# Beached

## Landlords’ mortgage trap

Many buy-to-let investors who bought their properties under old affordability rules may now find that they can’t remortgage. New rules introduced on January 1 this year restrict the amount that buy-to-let landlords can borrow.

But they will also affect thousands of current buy-to-let landlords whose properties were bought before the new rules were brought in and who now want to remortgage.

Previously many lenders allowed landlords to borrow on the basis of whether they would be able to cover 125pc of their mortgage costs with their rent if their mortgage rate rose to a “stress rate” of 5pc.

Now, however, most large lenders have increased these figures to 145pc of their mortgage costs and a “stress rate” of 5.5pc.

Whether or not landlords are affected will depend on the size of their mortgage relative to the value of the property.

Figures from Anderson Harris, a mortgage broker, show the amount of mortgage debt that would put a borrower in danger of failing the new affordability tests. This means that they could end up stuck on an expensive standard variable rate unless they could put more money into the property to make their mortgage smaller.

The other option is to increase the rent. However, lenders will ask a valuer for a realistic market rent in the area concerned and will only allow calculations on this basis, so the figure used has to be achievable.

The risk is more pressing in some areas than others. Here we look at three different scenarios.

One-bedroom flat on the south coast – 5pc rental yield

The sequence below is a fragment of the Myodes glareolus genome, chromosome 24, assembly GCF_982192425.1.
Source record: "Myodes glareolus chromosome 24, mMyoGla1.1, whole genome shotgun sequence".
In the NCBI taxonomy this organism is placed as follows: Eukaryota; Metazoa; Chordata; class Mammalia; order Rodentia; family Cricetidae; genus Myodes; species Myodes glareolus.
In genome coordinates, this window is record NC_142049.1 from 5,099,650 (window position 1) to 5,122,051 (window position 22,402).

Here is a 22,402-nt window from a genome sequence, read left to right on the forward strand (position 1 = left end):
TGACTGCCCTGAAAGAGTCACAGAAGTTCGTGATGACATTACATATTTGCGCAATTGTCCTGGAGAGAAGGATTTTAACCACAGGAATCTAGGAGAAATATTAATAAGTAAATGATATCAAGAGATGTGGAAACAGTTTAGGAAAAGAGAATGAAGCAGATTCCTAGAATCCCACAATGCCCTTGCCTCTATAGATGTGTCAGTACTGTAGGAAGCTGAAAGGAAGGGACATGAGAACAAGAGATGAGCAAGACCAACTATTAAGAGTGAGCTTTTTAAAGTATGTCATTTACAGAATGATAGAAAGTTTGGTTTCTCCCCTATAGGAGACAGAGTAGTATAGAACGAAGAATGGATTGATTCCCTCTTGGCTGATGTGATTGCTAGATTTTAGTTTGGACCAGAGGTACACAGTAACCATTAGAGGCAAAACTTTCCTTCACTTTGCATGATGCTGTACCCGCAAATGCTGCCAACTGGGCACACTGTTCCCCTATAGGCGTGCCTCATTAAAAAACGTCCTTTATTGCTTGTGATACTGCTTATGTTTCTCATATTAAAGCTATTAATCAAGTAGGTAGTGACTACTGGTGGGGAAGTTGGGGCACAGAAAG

This is a relatively typical situation – the average buy-to-let yield is 5pc. The property value is £200,000 and the annual rental income £10,000.

When lenders required landlords to show that they could make 125pc of their mortgage costs if their mortgage rate rose to 5pc, the landlord would have been able to borrow £160,000, which means they would have needed equity of 20pc.

Now, the landlord must show they can make 145pc of their mortgage costs if their mortgage rate rises to 5.5pc. This means they could remortgage only £125,391, which would require equity of 37pc.

One-bedroom flat in Chelsea – 3pc rental yield

In low-yield areas such as London, landlords are more likely to struggle. The property value is £750,000 and the annual rental income £22,500.

When lenders required landlords to show that they could make 125pc of their mortgage costs if their mortgage rate rose to 5pc, the landlord would have been able to borrow £360,000, which means they would have needed equity of 52pc.

Now, the landlord must show that they can make 145pc of their mortgage costs if their mortgage rate rises to 5.5pc. This means they can remortgage only £282,132, which would require equity of 62pc.

One-bedroom flat in Birmingham – 7pc rental yield

Where yields are highest, the new rules will have much less impact. In this situation, the property value is £150,000 and the annual rental income £10,500.

When lenders required landlords to show they could make 125pc of their mortgage costs if their mortgage rate rose to 5pc, the landlord would have been able to borrow £168,000 – which is more than the value of the property.

Now, the landlord must show they can make 145pc of their mortgage costs if their mortgage rate rose to 5.5pc. This means they can remortgage £131,662, which is more than the 80pc of the property’s value, requiring equity of less than 20pc.

Landlords who own properties on the south coast (above, the beach at Hastings) and earn a typical rental yield of 5pc could be forced to put in extra equity if they want to remortgage because of stricter lending rules